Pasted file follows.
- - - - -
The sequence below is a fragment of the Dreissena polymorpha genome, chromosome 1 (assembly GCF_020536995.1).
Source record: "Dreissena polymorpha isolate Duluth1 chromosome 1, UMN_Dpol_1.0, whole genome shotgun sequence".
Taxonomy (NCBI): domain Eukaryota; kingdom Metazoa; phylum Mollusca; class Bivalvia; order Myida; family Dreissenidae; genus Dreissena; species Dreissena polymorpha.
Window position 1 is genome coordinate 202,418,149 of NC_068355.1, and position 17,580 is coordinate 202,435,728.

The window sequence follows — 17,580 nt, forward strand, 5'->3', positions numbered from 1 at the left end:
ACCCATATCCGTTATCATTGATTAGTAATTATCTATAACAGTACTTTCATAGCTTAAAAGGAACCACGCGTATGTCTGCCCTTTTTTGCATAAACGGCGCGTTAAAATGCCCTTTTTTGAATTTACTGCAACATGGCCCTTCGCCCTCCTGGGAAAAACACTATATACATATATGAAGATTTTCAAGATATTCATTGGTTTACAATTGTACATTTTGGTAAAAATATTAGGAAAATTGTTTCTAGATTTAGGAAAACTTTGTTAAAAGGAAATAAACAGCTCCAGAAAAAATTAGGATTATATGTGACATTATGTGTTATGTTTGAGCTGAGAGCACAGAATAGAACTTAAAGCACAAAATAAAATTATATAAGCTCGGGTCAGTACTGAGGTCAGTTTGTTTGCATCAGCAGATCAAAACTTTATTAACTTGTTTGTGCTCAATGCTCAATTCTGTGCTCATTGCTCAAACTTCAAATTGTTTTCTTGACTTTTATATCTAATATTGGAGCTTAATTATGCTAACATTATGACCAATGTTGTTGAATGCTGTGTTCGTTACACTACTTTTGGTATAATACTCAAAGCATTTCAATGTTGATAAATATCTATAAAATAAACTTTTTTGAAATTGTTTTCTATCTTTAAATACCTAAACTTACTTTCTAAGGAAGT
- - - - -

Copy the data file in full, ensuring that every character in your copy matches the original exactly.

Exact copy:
The sequence below is a fragment of the Dreissena polymorpha genome, chromosome 1 (assembly GCF_020536995.1).
Source record: "Dreissena polymorpha isolate Duluth1 chromosome 1, UMN_Dpol_1.0, whole genome shotgun sequence".
Taxonomy (NCBI): domain Eukaryota; kingdom Metazoa; phylum Mollusca; class Bivalvia; order Myida; family Dreissenidae; genus Dreissena; species Dreissena polymorpha.
Window position 1 is genome coordinate 202,418,149 of NC_068355.1, and position 17,580 is coordinate 202,435,728.

The window sequence follows — 17,580 nt, forward strand, 5'->3', positions numbered from 1 at the left end:
ACCCATATCCGTTATCATTGATTAGTAATTATCTATAACAGTACTTTCATAGCTTAAAAGGAACCACGCGTATGTCTGCCCTTTTTTGCATAAACGGCGCGTTAAAATGCCCTTTTTTGAATTTACTGCAACATGGCCCTTCGCCCTCCTGGGAAAAACACTATATACATATATGAAGATTTTCAAGATATTCATTGGTTTACAATTGTACATTTTGGTAAAAATATTAGGAAAATTGTTTCTAGATTTAGGAAAACTTTGTTAAAAGGAAATAAACAGCTCCAGAAAAAATTAGGATTATATGTGACATTATGTGTTATGTTTGAGCTGAGAGCACAGAATAGAACTTAAAGCACAAAATAAAATTATATAAGCTCGGGTCAGTACTGAGGTCAGTTTGTTTGCATCAGCAGATCAAAACTTTATTAACTTGTTTGTGCTCAATGCTCAATTCTGTGCTCATTGCTCAAACTTCAAATTGTTTTCTTGACTTTTATATCTAATATTGGAGCTTAATTATGCTAACATTATGACCAATGTTGTTGAATGCTGTGTTCGTTACACTACTTTTGGTATAATACTCAAAGCATTTCAATGTTGATAAATATCTATAAAATAAACTTTTTTGAAATTGTTTTCTATCTTTAAATACCTAAACTTACTTTCTAAGGAAGT